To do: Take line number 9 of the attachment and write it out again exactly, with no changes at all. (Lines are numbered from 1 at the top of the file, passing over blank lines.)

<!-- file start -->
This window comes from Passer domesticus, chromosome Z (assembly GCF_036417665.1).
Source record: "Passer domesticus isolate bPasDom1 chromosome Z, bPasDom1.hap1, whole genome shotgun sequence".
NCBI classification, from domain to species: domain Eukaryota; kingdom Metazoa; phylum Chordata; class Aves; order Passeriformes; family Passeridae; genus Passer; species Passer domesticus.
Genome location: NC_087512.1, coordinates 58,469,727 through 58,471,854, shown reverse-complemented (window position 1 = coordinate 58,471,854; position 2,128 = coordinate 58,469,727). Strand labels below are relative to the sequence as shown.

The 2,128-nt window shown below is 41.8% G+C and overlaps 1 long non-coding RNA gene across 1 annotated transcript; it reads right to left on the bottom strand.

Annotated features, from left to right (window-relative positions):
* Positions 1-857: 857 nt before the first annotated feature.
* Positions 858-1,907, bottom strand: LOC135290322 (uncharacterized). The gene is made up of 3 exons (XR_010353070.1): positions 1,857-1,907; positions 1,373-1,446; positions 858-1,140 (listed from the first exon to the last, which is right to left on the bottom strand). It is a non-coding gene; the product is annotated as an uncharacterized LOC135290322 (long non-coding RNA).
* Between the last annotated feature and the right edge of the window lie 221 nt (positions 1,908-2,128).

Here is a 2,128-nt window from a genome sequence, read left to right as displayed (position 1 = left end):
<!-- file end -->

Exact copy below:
* Between the last annotated feature and the right edge of the window lie 221 nt (positions 1,908-2,128).